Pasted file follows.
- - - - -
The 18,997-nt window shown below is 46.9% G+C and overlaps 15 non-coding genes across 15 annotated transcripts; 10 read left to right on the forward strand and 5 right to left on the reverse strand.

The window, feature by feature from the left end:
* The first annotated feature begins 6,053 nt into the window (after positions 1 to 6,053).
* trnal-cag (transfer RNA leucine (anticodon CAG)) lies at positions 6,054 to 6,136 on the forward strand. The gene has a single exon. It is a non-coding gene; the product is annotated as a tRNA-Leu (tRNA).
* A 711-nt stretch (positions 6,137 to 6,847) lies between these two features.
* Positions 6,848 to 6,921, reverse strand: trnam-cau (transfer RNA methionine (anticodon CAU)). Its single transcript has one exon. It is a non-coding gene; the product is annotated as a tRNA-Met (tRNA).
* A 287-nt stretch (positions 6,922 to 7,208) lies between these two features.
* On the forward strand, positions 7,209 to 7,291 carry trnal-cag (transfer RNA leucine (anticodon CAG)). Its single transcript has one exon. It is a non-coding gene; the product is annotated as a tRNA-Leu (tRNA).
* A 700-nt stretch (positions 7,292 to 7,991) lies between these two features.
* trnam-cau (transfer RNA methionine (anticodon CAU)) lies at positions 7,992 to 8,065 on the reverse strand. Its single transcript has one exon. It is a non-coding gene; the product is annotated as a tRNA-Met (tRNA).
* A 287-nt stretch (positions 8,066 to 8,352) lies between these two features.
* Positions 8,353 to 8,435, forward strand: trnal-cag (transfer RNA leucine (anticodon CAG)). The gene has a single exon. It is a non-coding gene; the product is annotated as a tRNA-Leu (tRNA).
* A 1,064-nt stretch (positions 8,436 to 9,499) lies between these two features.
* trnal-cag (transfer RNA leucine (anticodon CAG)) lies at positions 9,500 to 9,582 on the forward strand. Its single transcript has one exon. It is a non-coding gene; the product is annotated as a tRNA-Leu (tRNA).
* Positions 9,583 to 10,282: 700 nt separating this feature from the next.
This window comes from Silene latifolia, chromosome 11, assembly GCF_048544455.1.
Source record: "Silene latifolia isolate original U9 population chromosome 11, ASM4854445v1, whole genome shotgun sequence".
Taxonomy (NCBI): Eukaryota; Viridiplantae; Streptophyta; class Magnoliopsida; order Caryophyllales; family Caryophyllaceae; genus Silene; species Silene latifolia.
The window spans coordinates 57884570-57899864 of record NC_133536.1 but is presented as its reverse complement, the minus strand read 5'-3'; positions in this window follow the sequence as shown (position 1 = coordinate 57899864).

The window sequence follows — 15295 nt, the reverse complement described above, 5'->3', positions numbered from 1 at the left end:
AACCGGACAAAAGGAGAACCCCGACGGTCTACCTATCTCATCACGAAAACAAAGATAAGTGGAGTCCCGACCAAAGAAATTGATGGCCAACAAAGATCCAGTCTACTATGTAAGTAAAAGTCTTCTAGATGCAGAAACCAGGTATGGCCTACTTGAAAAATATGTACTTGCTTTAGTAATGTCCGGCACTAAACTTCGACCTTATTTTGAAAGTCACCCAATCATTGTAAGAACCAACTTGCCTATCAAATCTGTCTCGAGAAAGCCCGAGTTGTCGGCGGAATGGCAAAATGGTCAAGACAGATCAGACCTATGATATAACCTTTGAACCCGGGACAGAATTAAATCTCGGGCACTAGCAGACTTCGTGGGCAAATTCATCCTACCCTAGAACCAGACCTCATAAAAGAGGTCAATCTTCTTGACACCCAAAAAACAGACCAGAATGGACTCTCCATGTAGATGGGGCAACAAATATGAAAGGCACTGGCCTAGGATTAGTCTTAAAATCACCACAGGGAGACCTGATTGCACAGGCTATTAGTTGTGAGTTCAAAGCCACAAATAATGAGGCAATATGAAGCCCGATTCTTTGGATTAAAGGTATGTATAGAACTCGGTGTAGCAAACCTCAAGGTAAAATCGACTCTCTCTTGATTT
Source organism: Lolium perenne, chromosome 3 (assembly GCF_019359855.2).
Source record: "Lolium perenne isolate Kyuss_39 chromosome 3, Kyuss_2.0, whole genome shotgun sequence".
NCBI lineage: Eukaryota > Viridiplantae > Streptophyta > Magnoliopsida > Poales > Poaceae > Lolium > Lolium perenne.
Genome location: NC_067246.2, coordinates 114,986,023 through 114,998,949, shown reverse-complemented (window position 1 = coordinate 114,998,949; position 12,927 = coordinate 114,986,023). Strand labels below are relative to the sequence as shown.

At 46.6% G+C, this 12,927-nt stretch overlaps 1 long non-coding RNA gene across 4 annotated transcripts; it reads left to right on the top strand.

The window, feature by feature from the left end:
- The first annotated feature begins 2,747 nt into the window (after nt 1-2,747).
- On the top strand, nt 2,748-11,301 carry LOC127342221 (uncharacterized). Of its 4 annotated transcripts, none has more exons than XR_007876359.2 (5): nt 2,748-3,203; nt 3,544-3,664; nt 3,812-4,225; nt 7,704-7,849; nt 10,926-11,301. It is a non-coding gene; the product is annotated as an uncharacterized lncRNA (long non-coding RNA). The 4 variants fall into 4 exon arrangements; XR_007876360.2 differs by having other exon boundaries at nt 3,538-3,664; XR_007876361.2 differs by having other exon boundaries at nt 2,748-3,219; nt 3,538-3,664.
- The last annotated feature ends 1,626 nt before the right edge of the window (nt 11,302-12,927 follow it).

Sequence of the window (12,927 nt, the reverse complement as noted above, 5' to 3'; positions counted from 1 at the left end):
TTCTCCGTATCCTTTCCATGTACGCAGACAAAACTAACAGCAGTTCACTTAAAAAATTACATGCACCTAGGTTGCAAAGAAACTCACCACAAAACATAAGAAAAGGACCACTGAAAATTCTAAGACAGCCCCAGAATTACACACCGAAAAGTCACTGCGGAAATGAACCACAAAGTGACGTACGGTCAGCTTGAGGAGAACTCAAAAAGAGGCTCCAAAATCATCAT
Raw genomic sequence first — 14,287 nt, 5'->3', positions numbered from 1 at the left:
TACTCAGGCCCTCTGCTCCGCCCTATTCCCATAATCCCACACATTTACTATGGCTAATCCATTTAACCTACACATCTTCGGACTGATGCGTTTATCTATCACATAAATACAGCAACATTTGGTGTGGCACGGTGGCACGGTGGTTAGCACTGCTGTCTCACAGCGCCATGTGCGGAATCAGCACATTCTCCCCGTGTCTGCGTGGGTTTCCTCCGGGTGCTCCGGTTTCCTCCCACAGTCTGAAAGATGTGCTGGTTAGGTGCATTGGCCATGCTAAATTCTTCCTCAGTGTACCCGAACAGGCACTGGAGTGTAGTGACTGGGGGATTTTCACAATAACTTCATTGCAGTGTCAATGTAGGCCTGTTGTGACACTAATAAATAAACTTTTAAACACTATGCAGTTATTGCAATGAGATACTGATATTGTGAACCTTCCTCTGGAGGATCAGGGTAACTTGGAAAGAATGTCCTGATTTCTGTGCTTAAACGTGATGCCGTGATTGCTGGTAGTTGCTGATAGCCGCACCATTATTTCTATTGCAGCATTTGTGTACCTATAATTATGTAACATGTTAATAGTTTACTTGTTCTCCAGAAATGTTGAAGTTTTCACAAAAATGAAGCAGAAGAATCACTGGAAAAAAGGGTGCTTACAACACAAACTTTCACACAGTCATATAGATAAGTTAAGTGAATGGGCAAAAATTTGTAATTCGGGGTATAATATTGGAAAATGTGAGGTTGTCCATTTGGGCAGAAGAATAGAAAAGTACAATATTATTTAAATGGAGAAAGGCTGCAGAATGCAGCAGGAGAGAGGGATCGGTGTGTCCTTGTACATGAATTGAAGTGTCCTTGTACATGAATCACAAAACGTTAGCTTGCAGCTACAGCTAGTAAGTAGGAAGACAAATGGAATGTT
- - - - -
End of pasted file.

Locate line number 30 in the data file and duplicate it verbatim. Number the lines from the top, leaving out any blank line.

- The last annotated feature ends 1,626 nt before the right edge of the window (nt 11,302-12,927 follow it).